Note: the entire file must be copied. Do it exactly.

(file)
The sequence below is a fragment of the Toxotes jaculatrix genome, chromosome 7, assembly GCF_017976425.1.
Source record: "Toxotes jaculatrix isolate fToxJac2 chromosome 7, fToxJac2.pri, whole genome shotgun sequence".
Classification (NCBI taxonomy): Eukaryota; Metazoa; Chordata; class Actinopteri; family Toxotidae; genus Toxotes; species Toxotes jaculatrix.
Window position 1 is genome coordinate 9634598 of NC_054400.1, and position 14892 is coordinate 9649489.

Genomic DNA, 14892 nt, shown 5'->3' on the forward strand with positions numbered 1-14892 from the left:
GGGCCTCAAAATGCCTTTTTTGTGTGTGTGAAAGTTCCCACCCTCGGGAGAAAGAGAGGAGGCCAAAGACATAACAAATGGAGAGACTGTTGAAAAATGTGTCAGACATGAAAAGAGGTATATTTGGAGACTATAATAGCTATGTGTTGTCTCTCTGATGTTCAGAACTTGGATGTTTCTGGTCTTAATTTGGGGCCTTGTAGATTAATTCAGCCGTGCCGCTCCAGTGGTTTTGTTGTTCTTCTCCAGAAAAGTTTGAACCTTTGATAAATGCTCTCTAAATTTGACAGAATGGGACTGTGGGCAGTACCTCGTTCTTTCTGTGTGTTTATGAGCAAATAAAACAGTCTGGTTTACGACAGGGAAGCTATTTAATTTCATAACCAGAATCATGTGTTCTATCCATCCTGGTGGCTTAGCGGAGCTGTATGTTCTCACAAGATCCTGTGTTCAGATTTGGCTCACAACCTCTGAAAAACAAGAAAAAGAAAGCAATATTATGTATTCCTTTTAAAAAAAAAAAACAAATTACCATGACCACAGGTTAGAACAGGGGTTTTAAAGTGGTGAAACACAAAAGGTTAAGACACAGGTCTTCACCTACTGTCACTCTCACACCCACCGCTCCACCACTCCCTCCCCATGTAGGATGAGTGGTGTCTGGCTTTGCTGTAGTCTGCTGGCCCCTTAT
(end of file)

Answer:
The sequence below is a fragment of the Toxotes jaculatrix genome, chromosome 7, assembly GCF_017976425.1.
Source record: "Toxotes jaculatrix isolate fToxJac2 chromosome 7, fToxJac2.pri, whole genome shotgun sequence".
Classification (NCBI taxonomy): Eukaryota; Metazoa; Chordata; class Actinopteri; family Toxotidae; genus Toxotes; species Toxotes jaculatrix.
Window position 1 is genome coordinate 9634598 of NC_054400.1, and position 14892 is coordinate 9649489.

Genomic DNA, 14892 nt, shown 5'->3' on the forward strand with positions numbered 1-14892 from the left:
GGGCCTCAAAATGCCTTTTTTGTGTGTGTGAAAGTTCCCACCCTCGGGAGAAAGAGAGGAGGCCAAAGACATAACAAATGGAGAGACTGTTGAAAAATGTGTCAGACATGAAAAGAGGTATATTTGGAGACTATAATAGCTATGTGTTGTCTCTCTGATGTTCAGAACTTGGATGTTTCTGGTCTTAATTTGGGGCCTTGTAGATTAATTCAGCCGTGCCGCTCCAGTGGTTTTGTTGTTCTTCTCCAGAAAAGTTTGAACCTTTGATAAATGCTCTCTAAATTTGACAGAATGGGACTGTGGGCAGTACCTCGTTCTTTCTGTGTGTTTATGAGCAAATAAAACAGTCTGGTTTACGACAGGGAAGCTATTTAATTTCATAACCAGAATCATGTGTTCTATCCATCCTGGTGGCTTAGCGGAGCTGTATGTTCTCACAAGATCCTGTGTTCAGATTTGGCTCACAACCTCTGAAAAACAAGAAAAAGAAAGCAATATTATGTATTCCTTTTAAAAAAAAAAAACAAATTACCATGACCACAGGTTAGAACAGGGGTTTTAAAGTGGTGAAACACAAAAGGTTAAGACACAGGTCTTCACCTACTGTCACTCTCACACCCACCGCTCCACCACTCCCTCCCCATGTAGGATGAGTGGTGTCTGGCTTTGCTGTAGTCTGCTGGCCCCTTAT